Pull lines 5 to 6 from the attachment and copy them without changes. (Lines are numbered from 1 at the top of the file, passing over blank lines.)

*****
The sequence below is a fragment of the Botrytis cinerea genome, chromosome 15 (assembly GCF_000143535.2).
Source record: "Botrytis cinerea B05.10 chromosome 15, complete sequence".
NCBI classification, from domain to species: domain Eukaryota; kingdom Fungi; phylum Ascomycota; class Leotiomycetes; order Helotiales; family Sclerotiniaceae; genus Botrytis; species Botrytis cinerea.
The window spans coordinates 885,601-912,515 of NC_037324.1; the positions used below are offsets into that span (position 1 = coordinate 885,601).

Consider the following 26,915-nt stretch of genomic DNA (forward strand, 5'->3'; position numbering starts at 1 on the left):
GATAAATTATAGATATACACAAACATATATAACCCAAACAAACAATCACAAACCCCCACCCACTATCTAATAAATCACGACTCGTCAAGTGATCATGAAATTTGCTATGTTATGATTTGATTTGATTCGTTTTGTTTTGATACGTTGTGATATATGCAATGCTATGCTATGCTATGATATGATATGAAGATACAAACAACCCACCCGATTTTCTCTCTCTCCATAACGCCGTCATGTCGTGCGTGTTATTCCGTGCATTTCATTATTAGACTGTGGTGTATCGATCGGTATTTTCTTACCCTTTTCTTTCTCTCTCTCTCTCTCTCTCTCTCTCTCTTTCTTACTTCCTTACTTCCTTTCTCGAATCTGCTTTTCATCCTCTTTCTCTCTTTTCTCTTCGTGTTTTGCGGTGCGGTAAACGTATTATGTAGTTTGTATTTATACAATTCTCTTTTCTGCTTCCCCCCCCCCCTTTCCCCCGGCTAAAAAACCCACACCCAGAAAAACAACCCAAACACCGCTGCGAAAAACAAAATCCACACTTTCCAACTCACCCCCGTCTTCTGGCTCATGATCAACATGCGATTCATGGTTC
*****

Consider the following 26,915-nt stretch of genomic DNA (forward strand, 5'->3'; position numbering starts at 1 on the left):
GATAAATTATAGATATACACAAACATATATAACCCAAACAAACAATCACAAACCCCCACCCACTATCTAATAAATCACGACTCGTCAAGTGATCATGAAATTTGCTATGTTATGATTTGATTTGATTCGTTTTGTTTTGATACGTTGTGATATATGCAATGCTATGCTATGCTATGATATGATATGAAGATACAAACAACCCACCCGATTTTCTCTCTCTCCATAACGCCGTCATGTCGTGCGTGTTATTCCGTGCATTTCATTATTAGACTGTGGTGTATCGATCGGTATTTTCTTACCCTTTTCTTTCTCTCTCTCTCTCTCTCTCTCTCTCTCTTTCTTACTTCCTTACTTCCTTTCTCGAATCTGCTTTTCATCCTCTTTCTCTCTTTTCTCTTCGTGTTTTGCGGTGCGGTAAACGTATTATGTAGTTTGTATTTATACAATTCTCTTTTCTGCTTCCCCCCCCCCCTTTCCCCCGGCTAAAAAACCCACACCCAGAAAAACAACCCAAACACCGCTGCGAAAAACAAAATCCACACTTTCCAACTCACCCCCGTCTTCTGGCTCATGATCAACATGCGATTCATGGTTC